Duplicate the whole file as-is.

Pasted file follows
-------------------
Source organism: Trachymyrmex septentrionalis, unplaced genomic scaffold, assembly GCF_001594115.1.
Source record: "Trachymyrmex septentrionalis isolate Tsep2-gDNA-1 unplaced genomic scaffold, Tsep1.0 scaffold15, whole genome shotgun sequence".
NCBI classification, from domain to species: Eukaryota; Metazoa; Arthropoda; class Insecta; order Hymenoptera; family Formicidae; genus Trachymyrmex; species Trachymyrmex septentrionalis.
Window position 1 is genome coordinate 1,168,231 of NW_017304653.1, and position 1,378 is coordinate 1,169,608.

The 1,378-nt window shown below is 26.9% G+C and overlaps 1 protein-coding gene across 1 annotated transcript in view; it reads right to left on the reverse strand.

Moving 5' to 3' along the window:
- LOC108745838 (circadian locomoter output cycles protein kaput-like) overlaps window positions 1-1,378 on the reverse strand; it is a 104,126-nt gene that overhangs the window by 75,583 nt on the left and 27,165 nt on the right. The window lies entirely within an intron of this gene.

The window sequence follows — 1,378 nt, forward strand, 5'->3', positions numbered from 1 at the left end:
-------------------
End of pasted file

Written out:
Source organism: Trachymyrmex septentrionalis, unplaced genomic scaffold, assembly GCF_001594115.1.
Source record: "Trachymyrmex septentrionalis isolate Tsep2-gDNA-1 unplaced genomic scaffold, Tsep1.0 scaffold15, whole genome shotgun sequence".
NCBI classification, from domain to species: Eukaryota; Metazoa; Arthropoda; class Insecta; order Hymenoptera; family Formicidae; genus Trachymyrmex; species Trachymyrmex septentrionalis.
Window position 1 is genome coordinate 1,168,231 of NW_017304653.1, and position 1,378 is coordinate 1,169,608.

The 1,378-nt window shown below is 26.9% G+C and overlaps 1 protein-coding gene across 1 annotated transcript in view; it reads right to left on the reverse strand.

Moving 5' to 3' along the window:
- LOC108745838 (circadian locomoter output cycles protein kaput-like) overlaps window positions 1-1,378 on the reverse strand; it is a 104,126-nt gene that overhangs the window by 75,583 nt on the left and 27,165 nt on the right. The window lies entirely within an intron of this gene.

The window sequence follows — 1,378 nt, forward strand, 5'->3', positions numbered from 1 at the left end: